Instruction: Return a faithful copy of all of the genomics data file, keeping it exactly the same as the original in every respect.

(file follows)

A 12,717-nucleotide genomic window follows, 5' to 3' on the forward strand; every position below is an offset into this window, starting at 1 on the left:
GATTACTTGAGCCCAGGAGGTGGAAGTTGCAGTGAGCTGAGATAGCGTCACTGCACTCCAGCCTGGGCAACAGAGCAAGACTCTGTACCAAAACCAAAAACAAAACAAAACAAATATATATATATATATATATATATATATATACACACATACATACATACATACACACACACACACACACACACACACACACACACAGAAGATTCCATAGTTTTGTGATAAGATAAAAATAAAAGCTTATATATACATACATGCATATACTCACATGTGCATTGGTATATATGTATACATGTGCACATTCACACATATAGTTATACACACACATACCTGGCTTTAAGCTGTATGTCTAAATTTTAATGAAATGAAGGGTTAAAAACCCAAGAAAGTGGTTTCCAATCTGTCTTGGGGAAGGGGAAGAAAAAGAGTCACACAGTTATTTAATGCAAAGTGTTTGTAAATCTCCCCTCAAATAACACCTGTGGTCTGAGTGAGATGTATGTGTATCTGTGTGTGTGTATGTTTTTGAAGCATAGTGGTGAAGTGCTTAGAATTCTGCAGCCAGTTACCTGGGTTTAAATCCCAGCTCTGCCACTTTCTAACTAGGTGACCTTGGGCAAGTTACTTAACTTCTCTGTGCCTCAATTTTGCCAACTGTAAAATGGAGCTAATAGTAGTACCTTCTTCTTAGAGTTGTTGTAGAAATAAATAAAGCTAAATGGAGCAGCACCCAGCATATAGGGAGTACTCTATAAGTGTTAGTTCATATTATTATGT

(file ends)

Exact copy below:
A 12,717-nucleotide genomic window follows, 5' to 3' on the forward strand; every position below is an offset into this window, starting at 1 on the left:
GATTACTTGAGCCCAGGAGGTGGAAGTTGCAGTGAGCTGAGATAGCGTCACTGCACTCCAGCCTGGGCAACAGAGCAAGACTCTGTACCAAAACCAAAAACAAAACAAAACAAATATATATATATATATATATATATATATATACACACATACATACATACATACACACACACACACACACACACACACACACACACAGAAGATTCCATAGTTTTGTGATAAGATAAAAATAAAAGCTTATATATACATACATGCATATACTCACATGTGCATTGGTATATATGTATACATGTGCACATTCACACATATAGTTATACACACACATACCTGGCTTTAAGCTGTATGTCTAAATTTTAATGAAATGAAGGGTTAAAAACCCAAGAAAGTGGTTTCCAATCTGTCTTGGGGAAGGGGAAGAAAAAGAGTCACACAGTTATTTAATGCAAAGTGTTTGTAAATCTCCCCTCAAATAACACCTGTGGTCTGAGTGAGATGTATGTGTATCTGTGTGTGTGTATGTTTTTGAAGCATAGTGGTGAAGTGCTTAGAATTCTGCAGCCAGTTACCTGGGTTTAAATCCCAGCTCTGCCACTTTCTAACTAGGTGACCTTGGGCAAGTTACTTAACTTCTCTGTGCCTCAATTTTGCCAACTGTAAAATGGAGCTAATAGTAGTACCTTCTTCTTAGAGTTGTTGTAGAAATAAATAAAGCTAAATGGAGCAGCACCCAGCATATAGGGAGTACTCTATAAGTGTTAGTTCATATTATTATGT